Living with Art
I wrote a book of essays titled, Calm Things and though it was published in 2008, eight years ago, the essays were written starting in 2003. I was in graduate studies and a course in prose writing was offered, taught by a favourite professor from my undergrad, Greg Hollingshead. I wrote "Still, Dead, Silent" for that class and I remember him saying, this is good material, very good material. Which was exactly what I needed to hear.
When I was in grad school, our daughter Chloe (who is now at an art college), was in kindergarten. I have since turned 50. Rob and I have been married for 23 years. Chloe is 18 and her dog, Ace, is nearly 10. I guess I'm listing these numbers because a lot has happened since I wrote Calm Things, but also nothing much has changed.
The book is about living with still life, living with art, with an artist, having a small daughter, and about how precarious it all is always. It's a short book, because I have a love for short books and because it was the kind of book I wished to read. At the time I was steeped in Annie Dillard's Pilgrim at Tinker Creek and loved May Sarton's Journal of a Solitude and Gift from the Sea by Anne Morrow Lindbergh.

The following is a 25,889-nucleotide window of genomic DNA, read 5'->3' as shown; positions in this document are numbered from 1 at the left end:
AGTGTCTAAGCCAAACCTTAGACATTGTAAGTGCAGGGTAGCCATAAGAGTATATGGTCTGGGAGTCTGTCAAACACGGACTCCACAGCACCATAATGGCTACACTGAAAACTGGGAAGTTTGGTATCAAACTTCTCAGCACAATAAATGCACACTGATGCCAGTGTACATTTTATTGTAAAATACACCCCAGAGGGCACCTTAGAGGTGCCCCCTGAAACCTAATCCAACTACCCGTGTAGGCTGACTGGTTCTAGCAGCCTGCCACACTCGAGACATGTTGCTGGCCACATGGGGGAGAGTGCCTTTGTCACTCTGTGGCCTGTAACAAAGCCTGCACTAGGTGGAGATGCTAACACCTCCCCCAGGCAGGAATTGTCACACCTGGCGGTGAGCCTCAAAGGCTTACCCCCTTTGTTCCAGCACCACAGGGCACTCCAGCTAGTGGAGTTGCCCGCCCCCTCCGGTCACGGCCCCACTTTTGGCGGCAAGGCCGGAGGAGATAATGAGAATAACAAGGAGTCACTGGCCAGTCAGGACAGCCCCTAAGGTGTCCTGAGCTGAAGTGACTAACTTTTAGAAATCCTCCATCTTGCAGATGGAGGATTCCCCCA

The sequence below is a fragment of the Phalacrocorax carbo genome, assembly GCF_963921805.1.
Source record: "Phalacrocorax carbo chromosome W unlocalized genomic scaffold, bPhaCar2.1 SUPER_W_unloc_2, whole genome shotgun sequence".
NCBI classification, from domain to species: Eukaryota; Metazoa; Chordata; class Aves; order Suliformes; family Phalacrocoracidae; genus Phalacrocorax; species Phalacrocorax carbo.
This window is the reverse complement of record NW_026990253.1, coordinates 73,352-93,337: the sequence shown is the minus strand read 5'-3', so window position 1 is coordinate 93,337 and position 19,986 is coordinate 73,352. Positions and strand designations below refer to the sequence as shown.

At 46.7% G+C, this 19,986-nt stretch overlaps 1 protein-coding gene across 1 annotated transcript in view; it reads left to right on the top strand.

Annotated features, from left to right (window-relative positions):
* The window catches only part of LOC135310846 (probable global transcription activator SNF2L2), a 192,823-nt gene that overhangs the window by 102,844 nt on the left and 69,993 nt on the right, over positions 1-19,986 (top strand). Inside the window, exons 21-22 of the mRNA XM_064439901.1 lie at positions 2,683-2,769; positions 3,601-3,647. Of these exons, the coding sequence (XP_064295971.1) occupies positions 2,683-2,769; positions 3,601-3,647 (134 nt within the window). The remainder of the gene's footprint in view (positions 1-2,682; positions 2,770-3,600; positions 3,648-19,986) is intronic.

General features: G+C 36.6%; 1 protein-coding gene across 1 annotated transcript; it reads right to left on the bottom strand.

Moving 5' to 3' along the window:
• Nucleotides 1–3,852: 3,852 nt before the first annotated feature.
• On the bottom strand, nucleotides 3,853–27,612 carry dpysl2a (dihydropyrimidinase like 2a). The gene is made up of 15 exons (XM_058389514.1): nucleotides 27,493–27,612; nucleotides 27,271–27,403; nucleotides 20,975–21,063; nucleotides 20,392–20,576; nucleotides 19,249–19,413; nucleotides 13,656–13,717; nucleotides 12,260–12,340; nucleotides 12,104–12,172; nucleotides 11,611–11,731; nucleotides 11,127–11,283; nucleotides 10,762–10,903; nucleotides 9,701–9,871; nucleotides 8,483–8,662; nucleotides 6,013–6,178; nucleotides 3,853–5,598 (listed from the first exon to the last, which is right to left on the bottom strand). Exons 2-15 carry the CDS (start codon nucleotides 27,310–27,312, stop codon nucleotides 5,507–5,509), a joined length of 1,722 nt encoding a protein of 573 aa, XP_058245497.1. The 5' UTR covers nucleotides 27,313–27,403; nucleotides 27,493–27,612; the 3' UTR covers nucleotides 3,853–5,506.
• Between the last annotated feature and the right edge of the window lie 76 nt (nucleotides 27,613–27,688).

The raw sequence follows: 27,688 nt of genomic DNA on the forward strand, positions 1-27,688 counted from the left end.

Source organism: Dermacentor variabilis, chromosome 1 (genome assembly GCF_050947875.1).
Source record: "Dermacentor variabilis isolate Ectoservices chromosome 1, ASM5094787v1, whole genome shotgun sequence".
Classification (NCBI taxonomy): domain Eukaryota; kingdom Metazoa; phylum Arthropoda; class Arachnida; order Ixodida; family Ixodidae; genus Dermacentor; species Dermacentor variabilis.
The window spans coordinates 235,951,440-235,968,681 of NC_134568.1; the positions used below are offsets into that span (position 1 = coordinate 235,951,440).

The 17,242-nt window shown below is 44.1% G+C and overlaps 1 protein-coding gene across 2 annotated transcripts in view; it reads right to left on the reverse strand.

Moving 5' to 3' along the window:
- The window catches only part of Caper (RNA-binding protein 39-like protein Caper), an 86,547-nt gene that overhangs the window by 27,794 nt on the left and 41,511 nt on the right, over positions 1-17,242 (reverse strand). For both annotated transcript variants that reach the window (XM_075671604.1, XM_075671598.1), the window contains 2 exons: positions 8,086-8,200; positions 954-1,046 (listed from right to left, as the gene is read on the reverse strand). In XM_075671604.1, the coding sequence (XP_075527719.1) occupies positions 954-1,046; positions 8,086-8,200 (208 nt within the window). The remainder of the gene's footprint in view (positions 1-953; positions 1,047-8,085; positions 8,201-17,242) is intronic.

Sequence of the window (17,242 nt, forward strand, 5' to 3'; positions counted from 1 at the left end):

The essay that I continue to think the most about in my book is titled, "Precarious." It compares the precarious way in which artists live to the composition of a still life - which looks calm and organized but in real life may be stuck together with various adhesives and twist ties. The composition is on the verge of falling apart at all times, and behind the scenes, frequently does.
Since writing the book Rob had a 30th anniversary show at the gallery that discovered his work and that gave him a dozen solo shows through the years. That same gallery closed its doors recently but he shows at three other excellent galleries and his work is in prestigious collections and he's had a room named for him and filled with his work in Calgary's Shaw Court. But believe me when I say that this life of ours is still held together with twist ties.
I've always found the Oscar Wilde quotation to be true:
We often wonder how we've gotten this far, and kind of marvel at the fact that we're still standing. I often tell Rob that he would have been wiser marrying a banker, in fact. There should be a law against a poet and artist marrying, I've often told people.
There's a book we both love by art historian and painter James Elkins, What Painting Is. In it he notes: